A State College restaurant facing a class-action lawsuit has denied any wrongdoing and instead accused one of the plaintiffs of defrauding the establishment.
A group of former delivery drivers brought the suit against Wings Over Happy Valley, located at 244 W. Hamilton Ave., in May. The suit alleges that the restaurant, and alleged owner Steven Moreira, unlawfully required drivers to participate in a “tip pool” used to compensate other workers.
Specifically, the suit claims that drivers were routinely required to “tip out” about 8 percent of their tips to provide compensation to kitchen workers. Kitchen workers are not regularly tipped employees, the suit said, claiming that the restaurant violated the Fair Labor Standards Act and state Minimum Wage Act by wrongfully retaining the plaintiff’s wages to avoid paying kitchen workers “an appropriate wage.”
In a defendant’s answer to the May complaint, filed Friday with the U.S. District Court for the Middle District of Pennsylvania, Moriera and Wings Over denied engaging in unlawful tip-pooling practices, specifically denying that Moriera individually owns or operates the restaurant and individually employed the plaintiffs.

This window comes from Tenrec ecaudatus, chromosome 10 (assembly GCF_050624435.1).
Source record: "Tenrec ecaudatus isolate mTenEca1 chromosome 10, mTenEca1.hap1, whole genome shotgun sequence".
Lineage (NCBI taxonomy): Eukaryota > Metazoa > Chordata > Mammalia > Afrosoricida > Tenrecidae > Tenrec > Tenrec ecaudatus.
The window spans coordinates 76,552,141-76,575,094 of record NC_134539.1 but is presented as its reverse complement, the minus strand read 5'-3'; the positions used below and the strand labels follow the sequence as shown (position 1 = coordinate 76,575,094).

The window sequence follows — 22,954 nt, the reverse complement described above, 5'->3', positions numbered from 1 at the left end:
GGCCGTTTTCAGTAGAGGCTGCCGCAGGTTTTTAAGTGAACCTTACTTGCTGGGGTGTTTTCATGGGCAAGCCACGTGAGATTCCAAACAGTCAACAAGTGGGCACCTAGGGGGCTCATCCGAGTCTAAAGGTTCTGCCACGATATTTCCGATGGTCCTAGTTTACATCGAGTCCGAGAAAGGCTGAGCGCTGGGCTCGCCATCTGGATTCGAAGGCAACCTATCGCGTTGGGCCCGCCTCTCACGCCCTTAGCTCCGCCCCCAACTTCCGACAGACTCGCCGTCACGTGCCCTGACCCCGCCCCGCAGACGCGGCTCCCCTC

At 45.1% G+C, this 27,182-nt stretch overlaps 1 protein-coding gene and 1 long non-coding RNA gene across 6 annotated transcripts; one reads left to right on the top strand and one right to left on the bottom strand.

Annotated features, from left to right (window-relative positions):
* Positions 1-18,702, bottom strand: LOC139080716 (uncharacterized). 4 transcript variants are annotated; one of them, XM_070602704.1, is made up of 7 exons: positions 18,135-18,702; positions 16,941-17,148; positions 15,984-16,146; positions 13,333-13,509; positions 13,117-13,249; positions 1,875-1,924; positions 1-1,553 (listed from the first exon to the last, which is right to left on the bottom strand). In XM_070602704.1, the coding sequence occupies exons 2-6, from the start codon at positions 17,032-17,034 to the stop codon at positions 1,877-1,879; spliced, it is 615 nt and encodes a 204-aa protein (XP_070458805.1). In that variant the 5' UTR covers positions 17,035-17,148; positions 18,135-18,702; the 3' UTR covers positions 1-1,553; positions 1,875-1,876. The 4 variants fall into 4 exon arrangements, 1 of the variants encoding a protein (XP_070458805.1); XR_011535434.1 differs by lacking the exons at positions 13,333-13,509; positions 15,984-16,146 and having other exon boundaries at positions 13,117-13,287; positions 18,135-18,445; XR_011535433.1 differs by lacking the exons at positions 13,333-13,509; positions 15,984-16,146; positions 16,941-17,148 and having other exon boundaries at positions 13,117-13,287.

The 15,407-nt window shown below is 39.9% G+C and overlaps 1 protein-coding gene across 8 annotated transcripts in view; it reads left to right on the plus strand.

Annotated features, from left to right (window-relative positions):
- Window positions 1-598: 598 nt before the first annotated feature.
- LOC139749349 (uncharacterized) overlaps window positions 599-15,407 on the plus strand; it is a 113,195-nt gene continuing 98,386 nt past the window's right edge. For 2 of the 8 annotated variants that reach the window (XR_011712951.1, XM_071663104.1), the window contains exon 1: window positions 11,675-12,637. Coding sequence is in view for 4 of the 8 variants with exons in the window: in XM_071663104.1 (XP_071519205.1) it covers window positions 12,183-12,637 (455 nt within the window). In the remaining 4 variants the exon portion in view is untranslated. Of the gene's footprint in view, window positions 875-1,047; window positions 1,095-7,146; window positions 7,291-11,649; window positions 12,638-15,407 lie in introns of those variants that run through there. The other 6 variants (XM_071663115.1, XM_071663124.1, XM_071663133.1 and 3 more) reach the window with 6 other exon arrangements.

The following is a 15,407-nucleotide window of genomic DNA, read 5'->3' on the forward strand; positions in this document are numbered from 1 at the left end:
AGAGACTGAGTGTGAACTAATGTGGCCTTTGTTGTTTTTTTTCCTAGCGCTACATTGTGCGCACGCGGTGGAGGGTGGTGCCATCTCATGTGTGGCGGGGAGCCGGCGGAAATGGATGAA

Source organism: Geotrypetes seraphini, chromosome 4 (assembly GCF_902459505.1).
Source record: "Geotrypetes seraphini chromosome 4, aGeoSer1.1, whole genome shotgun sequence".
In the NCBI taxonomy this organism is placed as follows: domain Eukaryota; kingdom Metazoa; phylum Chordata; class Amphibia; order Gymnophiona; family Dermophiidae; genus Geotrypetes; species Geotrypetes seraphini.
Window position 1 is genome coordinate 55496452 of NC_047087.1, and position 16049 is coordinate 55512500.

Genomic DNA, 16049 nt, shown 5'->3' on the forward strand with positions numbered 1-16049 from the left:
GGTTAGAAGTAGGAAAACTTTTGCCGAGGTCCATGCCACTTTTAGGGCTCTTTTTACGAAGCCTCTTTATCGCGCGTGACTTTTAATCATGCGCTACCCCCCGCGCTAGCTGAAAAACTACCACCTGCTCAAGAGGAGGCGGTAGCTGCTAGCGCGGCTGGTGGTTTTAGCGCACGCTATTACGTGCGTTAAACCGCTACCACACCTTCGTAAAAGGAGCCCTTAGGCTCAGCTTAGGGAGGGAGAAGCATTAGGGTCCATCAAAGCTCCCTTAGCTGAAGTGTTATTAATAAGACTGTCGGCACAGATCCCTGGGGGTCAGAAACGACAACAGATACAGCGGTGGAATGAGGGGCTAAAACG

The response claimed that two of the plaintiffs — Jacob Wilson and Ty Carts — did perform duties as delivery drivers, but were also employed as a driver manager and shift manager, respectively, and were paid more than minimum wage, excluding tip income. The response further claimed that wages were not “taken” from the plaintiffs, who were not required to participate in a “tipping pool” at all.
The defendant’s response admitted to having a tip jar for kitchen workers — who were reportedly paid between $9 and $10.50 per hour — and any contributions made to the jar were entirely voluntary.
“At no time did Wings Over or Mr. Moreira withhold, take or in any way place the delivery drivers’ tips into that jar,” the document said. Wilson, it claimed, was “expressly informed in writing that the tip jar in question was voluntary.”
The response denied that the plaintiffs were subject to any common or general rule, policy or communication regarding a tip pool, further denying that the plaintiffs unlawfully lost any income. The response requested the court enter judgment in favor of the defendants, awarding “reasonable” attorney’s fees and costs.
In the response, the defendants claim Wilson was paid $15 per hour when acting as the driving manager and $6 per hour when acting as a delivery driver, during which time he earned tip income from customers. The document alleges that on several occasions, Wilson misrepresented his roles when tracking the time he worked, falsely entering time as a manager while working as a driver.
These misrepresentations resulted in him being paid a higher wage, the response claimed, saying he intentionally defrauded the restaurant of money. The defendants seek further judgment in favor against Wilson with additional monetary damages, punitive damages, attorney’s fees and costs.